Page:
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Defending Free Speech With a 'Panic Button'

Thousands of people marched in Istanbul in May to protest an Internet filtering plan by the Turkish government
Thousands of people marched in Istanbul in May to protest an Internet filtering plan by the Turkish government

This is the VOA Special English Technology Report.

We reported last week on projects by the Obama administration to increase Internet freedom around the world. Alec Ross, a senior adviser to Secretary of State Hillary Clinton, recently discussed these efforts with VOA's Persian News Network.

ALEC ROSS: “We’re now in a moment of time where it’s increasingly the case that the government is trying to stifle what their people think, what their people say and what content they access. And so we’re spending this money so that values that are centuries old -- that go to things like the freedom of expression, the freedom of the press and the freedom to organize -- are available in the digital age.”

The New York Times says the State Department expects to have spent about seventy million dollars on these efforts by the end of this year.

Alec Ross says one project involves a so-called panic button. People could use it to quickly remove a list of contacts from a phone or computer.

ALEC ROSS: “What's happening right now is people are being arrested and they are being forced to hand over their passwords, a lot of the times, for their social media accounts. And with a panic button, what it does, is it not only protects the individual, it protects her or his community.”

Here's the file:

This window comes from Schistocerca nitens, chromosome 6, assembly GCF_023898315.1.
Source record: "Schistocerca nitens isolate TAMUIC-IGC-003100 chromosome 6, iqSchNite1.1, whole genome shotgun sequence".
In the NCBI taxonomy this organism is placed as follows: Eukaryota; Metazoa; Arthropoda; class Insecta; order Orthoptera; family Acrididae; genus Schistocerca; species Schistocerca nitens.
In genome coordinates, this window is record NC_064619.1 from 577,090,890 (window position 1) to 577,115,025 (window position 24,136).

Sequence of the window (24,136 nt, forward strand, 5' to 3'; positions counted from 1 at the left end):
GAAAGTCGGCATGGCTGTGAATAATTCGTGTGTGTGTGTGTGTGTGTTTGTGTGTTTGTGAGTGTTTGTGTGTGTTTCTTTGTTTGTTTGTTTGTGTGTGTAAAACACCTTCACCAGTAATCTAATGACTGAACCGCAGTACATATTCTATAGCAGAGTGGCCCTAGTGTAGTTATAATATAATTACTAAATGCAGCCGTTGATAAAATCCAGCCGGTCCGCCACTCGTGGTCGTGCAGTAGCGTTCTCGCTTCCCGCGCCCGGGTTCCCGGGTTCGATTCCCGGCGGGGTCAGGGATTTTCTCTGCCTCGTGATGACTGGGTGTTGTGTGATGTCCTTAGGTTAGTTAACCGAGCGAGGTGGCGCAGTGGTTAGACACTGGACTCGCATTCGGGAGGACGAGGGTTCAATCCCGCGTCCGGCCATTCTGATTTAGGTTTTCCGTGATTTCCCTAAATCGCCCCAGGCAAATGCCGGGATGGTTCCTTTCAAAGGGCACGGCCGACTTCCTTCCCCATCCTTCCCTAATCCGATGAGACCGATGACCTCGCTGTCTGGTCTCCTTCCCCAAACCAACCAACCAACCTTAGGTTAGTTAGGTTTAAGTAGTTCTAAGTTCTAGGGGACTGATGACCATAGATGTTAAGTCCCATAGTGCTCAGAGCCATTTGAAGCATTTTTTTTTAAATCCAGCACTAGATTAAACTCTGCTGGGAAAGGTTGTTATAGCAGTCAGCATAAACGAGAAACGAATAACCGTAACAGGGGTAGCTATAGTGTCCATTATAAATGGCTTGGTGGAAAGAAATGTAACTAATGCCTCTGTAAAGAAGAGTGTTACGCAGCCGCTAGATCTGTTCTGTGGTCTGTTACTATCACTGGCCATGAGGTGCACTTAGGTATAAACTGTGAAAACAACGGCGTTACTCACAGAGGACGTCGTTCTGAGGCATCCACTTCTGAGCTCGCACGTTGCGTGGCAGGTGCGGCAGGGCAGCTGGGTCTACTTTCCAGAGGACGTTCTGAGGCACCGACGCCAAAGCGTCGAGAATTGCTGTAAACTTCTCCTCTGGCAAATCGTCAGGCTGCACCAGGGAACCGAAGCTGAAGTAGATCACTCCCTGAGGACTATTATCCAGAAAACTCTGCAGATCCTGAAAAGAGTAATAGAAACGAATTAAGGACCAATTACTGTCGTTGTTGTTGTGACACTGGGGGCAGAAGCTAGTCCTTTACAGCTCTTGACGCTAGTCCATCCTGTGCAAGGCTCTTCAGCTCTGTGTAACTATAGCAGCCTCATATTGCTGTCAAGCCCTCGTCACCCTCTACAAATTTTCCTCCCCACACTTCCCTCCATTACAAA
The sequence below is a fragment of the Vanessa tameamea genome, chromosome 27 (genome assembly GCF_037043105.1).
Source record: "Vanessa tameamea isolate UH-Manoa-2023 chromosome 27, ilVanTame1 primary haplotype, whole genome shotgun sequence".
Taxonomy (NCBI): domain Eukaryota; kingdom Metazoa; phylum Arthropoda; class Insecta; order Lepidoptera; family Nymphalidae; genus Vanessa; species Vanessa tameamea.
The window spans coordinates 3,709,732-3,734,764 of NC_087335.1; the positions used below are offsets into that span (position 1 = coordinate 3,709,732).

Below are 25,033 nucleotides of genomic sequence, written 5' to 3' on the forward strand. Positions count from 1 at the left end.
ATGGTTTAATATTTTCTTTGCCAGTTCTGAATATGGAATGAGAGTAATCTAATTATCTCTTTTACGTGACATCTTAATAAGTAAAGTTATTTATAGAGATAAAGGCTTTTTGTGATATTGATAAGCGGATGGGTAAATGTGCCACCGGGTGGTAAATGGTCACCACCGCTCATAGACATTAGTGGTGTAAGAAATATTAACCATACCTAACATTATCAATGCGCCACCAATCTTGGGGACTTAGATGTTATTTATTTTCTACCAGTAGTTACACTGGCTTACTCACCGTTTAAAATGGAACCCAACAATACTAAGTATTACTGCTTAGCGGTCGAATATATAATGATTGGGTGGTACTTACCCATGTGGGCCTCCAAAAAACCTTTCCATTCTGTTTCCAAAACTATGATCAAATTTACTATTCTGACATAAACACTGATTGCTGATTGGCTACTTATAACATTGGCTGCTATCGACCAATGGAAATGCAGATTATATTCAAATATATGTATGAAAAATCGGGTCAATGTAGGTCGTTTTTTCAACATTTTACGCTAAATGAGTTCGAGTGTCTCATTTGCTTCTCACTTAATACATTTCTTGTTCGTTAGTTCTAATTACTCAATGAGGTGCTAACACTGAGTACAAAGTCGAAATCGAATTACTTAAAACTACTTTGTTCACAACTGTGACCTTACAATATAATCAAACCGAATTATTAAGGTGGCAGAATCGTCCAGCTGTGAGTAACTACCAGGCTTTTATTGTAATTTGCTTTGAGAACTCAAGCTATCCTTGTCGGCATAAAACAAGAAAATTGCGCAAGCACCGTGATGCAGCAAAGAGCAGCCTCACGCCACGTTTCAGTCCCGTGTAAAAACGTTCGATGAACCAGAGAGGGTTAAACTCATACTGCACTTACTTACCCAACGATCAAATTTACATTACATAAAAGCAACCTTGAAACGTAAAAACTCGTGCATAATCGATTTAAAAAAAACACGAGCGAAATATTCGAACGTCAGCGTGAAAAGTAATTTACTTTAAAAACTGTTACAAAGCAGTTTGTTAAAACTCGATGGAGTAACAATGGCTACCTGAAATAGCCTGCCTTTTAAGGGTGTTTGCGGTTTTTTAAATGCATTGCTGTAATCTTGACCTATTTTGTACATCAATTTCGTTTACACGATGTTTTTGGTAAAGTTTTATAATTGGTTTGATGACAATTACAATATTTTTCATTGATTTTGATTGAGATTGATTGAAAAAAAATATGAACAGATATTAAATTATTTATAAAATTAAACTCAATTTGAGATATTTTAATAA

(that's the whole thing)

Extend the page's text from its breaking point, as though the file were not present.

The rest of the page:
Freedom House, an organization in Washington, released a "Freedom on the Net" report in April. The group studied thirty-seven countries. It found that twenty-three of them had arrested Internet users for content posted online. Nineteen of the countries at least partially controlled international connections to the Internet. And at least twelve had interfered with networks, listened in on people’s communications or taken down websites.

Iran has one of the most extensive systems of online censorship. The Iranian government controls all Internet entry points into the country. Iran has also announced plans to build its own national Internet.

But the Wall Street Journal reported last month that few people think Iran could completely cut its links to the wider Internet. The newspaper said Iran could move toward a system of two Internets like a few other countries.

Ken Berman leads anti-censorship projects for the Broadcasting Board of Governors, the parent agency of VOA.

KEN BERMAN: “China is considering the same thing, of basically having a closed system that would be hard for outside information to get in on.”

Alec Ross at the State Department says "the global community should respond" wherever freedom of expression is under attack.

ALEC ROSS: "Sometimes that is in countries that have more closed information environments. But oftentimes, frankly, it's in countries where the United States has friendly relationships with their governments, but where we have differences of opinions about how open an information environment should be."

And that's the VOA Special English Technology Report, written by June Simms. You can find part one of our report at I'm Steve Ember.